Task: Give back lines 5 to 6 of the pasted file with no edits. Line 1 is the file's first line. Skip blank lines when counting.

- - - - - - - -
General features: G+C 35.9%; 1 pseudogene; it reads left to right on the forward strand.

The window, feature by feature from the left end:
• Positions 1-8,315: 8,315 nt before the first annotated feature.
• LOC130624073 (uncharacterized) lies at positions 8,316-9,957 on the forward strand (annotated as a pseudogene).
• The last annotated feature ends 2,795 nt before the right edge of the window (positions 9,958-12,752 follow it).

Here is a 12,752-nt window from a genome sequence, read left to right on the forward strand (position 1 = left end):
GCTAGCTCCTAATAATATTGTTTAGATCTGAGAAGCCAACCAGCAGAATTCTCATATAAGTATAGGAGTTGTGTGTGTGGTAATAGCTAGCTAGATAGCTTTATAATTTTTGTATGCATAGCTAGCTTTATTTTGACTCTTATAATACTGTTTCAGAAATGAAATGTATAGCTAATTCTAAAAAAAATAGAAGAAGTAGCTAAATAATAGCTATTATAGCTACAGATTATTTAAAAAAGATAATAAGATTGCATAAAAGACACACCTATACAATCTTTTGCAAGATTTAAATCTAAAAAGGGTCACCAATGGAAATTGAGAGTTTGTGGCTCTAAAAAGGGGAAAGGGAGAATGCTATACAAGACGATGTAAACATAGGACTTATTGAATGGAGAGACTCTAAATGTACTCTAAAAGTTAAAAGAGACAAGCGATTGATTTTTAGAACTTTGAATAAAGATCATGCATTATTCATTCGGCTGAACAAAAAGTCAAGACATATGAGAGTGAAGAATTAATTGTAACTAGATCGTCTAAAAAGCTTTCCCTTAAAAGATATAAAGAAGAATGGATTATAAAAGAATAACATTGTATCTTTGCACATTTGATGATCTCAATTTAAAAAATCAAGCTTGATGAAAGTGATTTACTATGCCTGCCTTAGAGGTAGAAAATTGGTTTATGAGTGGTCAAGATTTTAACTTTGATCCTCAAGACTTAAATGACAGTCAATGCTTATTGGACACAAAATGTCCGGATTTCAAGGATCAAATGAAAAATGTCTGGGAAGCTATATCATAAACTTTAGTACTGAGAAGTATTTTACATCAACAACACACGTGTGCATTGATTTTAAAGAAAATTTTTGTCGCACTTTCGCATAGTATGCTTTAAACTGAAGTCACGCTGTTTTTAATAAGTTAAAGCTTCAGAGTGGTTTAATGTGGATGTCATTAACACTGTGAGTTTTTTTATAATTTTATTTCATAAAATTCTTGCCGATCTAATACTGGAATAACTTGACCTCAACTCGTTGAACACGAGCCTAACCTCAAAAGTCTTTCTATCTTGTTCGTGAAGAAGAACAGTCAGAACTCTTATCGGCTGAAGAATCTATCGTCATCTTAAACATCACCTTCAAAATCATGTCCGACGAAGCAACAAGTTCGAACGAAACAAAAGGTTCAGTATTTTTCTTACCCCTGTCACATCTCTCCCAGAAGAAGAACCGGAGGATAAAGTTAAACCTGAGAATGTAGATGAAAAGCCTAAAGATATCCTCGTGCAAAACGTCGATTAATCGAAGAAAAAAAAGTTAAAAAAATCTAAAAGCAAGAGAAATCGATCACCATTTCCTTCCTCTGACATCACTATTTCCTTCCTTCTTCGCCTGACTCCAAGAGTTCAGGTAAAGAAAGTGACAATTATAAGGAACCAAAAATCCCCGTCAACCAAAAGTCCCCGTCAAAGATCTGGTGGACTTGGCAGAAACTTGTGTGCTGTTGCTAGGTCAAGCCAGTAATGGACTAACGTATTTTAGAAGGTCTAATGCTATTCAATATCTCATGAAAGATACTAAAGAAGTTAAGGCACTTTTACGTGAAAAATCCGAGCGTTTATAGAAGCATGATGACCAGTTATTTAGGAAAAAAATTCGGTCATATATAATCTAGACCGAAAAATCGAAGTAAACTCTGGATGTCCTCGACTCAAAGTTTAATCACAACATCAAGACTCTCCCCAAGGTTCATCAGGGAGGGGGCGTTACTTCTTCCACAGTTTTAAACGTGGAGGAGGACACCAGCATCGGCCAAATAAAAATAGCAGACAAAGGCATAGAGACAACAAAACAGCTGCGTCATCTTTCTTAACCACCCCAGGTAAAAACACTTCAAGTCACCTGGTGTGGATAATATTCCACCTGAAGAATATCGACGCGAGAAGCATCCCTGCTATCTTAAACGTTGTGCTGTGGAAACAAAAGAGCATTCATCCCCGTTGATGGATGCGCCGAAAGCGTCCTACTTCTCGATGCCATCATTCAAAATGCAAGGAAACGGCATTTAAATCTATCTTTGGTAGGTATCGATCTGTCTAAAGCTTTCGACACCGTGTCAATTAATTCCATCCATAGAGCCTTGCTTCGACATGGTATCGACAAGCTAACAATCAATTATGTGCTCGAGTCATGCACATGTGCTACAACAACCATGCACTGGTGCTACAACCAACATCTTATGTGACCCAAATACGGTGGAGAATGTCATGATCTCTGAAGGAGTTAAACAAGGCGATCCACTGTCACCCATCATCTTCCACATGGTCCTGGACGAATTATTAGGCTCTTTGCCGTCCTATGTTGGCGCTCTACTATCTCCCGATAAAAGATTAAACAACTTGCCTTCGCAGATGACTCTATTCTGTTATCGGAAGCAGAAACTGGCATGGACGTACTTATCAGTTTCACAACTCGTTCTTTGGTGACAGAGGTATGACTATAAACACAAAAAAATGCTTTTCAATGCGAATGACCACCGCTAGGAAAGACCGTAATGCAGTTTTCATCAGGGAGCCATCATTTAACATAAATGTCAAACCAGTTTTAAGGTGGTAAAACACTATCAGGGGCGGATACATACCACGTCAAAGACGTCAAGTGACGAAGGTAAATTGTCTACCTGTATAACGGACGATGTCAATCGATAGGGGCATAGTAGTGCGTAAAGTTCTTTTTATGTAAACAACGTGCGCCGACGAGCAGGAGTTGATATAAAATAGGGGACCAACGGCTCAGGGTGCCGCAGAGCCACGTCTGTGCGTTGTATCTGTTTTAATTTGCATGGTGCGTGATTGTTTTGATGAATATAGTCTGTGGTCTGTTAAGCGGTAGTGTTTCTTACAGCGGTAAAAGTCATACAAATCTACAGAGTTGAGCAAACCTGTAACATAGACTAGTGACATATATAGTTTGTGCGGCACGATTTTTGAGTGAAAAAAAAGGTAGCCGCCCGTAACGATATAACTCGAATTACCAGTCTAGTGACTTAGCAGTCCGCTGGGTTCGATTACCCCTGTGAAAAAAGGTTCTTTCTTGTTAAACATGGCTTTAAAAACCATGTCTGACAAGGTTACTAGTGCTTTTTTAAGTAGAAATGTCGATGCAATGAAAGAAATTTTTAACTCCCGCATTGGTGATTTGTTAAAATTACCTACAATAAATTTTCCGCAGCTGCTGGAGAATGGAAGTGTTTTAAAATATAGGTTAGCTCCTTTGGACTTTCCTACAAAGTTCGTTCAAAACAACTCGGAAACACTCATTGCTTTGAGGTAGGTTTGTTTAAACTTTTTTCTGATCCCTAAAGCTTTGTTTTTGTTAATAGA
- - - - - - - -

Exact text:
• The last annotated feature ends 2,795 nt before the right edge of the window (positions 9,958-12,752 follow it).

Here is a 12,752-nt window from a genome sequence, read left to right on the forward strand (position 1 = left end):